Isozaki and I were initially considering a business aimed at restaurants, but when we saw Toreta, a restaurant reservation management company, succeeding with large-scale procurement, we decided that we would not be able to win if we were running this as a side business. While researching overseas examples to see what we could do as a full-time business, we arrived at an extended warranty system for e-commerce. In the worst case, we would be able to make ends meet through contracts, so I started by persuading Isozaki to establish a corporation and do this business together. Since there are a few easy ways to commit to a business seriously, Isozaki and I lived in the same house, and we would discuss business plans day after day until late at night. We subsequently launched proteger in May 2021, about half a year after Kiva was established.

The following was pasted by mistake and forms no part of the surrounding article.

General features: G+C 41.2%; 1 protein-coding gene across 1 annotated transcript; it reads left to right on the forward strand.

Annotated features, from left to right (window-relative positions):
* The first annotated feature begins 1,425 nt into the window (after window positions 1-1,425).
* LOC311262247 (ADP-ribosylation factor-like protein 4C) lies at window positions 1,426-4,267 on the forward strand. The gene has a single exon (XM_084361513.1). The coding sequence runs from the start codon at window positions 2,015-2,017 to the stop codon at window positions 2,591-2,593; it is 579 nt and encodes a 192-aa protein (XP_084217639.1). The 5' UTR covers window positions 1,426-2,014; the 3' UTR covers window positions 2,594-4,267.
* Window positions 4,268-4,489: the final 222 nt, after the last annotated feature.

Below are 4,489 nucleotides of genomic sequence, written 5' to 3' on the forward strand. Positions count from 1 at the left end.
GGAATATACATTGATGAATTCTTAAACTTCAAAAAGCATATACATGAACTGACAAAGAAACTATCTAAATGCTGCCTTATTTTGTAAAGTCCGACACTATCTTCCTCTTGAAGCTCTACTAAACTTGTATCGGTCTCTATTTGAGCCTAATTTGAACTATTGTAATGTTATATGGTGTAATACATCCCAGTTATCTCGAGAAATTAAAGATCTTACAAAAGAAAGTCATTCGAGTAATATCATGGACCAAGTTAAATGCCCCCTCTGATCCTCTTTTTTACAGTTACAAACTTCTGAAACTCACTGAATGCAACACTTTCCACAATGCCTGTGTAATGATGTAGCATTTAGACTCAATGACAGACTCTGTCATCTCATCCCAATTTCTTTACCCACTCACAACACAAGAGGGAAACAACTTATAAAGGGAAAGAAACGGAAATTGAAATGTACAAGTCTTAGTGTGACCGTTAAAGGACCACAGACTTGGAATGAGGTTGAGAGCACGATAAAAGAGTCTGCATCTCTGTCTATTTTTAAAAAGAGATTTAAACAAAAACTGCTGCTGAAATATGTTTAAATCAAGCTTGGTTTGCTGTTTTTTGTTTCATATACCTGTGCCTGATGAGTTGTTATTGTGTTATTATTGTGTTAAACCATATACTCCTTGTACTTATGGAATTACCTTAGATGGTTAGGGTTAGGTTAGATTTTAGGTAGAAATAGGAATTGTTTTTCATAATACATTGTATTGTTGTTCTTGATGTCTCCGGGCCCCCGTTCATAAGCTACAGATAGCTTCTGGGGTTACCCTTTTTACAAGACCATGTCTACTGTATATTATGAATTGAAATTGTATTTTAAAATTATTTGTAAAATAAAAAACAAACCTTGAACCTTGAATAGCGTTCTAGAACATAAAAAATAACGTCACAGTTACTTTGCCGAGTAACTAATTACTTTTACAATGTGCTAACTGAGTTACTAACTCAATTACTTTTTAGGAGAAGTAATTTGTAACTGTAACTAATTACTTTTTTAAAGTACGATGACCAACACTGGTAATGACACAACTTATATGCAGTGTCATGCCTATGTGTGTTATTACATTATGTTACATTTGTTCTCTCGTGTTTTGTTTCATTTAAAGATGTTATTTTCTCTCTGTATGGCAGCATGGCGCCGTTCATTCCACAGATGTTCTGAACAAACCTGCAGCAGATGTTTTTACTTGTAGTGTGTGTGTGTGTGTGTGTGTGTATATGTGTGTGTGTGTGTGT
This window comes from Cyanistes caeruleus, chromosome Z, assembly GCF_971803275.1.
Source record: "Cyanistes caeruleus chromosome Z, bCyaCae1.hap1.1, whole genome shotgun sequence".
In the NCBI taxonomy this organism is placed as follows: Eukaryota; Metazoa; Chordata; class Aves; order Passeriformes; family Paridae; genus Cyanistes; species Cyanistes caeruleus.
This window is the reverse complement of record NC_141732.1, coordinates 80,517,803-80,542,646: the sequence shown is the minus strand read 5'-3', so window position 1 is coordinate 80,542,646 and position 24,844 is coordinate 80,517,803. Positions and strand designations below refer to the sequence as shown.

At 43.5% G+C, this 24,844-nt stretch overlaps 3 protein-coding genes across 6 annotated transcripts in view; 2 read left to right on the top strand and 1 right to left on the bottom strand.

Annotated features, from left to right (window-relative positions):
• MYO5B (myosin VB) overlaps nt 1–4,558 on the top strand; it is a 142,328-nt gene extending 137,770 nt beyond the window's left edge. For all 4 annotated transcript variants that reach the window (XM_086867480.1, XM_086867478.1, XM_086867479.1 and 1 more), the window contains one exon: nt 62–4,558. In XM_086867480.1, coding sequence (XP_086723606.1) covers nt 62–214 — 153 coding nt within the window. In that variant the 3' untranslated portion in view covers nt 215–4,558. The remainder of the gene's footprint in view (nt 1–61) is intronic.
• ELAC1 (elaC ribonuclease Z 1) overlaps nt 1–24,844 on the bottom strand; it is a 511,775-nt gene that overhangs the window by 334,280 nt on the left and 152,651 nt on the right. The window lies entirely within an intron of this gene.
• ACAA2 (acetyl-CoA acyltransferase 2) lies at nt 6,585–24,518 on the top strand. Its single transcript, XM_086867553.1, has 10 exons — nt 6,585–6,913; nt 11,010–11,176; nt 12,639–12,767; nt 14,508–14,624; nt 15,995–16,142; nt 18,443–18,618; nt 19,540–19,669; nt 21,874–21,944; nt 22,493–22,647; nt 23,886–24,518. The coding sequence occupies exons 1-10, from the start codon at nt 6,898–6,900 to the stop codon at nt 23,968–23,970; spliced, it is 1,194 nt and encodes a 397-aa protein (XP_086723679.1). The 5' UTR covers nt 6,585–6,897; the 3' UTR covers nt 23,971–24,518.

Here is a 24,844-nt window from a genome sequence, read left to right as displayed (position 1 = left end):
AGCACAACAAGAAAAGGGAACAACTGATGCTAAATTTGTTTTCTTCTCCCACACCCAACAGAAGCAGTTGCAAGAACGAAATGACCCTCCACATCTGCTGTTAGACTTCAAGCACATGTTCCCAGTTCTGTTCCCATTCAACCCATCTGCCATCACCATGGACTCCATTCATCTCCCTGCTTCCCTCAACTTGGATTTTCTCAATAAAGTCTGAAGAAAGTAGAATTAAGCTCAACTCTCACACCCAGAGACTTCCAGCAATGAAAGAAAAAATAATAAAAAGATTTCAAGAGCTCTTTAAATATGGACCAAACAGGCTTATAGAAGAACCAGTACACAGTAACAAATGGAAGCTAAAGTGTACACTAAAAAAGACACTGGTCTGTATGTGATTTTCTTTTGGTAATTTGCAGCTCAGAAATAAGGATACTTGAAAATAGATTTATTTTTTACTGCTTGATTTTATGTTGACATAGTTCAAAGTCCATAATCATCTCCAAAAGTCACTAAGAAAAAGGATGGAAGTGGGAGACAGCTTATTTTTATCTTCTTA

In selecting a business, we focused on two points— that it must be a B2B business and use a business model originating overseas that could be expanded in Japan. I wasn't conscious of it, but since I had been in the e-commerce business myself, I had a certain amount of knowledge and couldn't help but take note of e-commerce-related businesses (laughs). Rather than just picking something that could grow in Japan, I think I ended up launching proteger because of my own experience.

Please tell us about proteger.

We provide a system that allows e-commerce websites to easily install an "extended warranty" option that extends the free repair period of devices. Until now, extended warranties have generally been offered on some high-priced products at the top 1% level by major companies, e-commerce websites of electronics retailers, or non-life insurance companies. In the past, adding an extended warranty involved a complicated process of working with an insurance company to decide the premium for each product and considering operations. proteger makes it very simple to introduce this to your e-commerce website.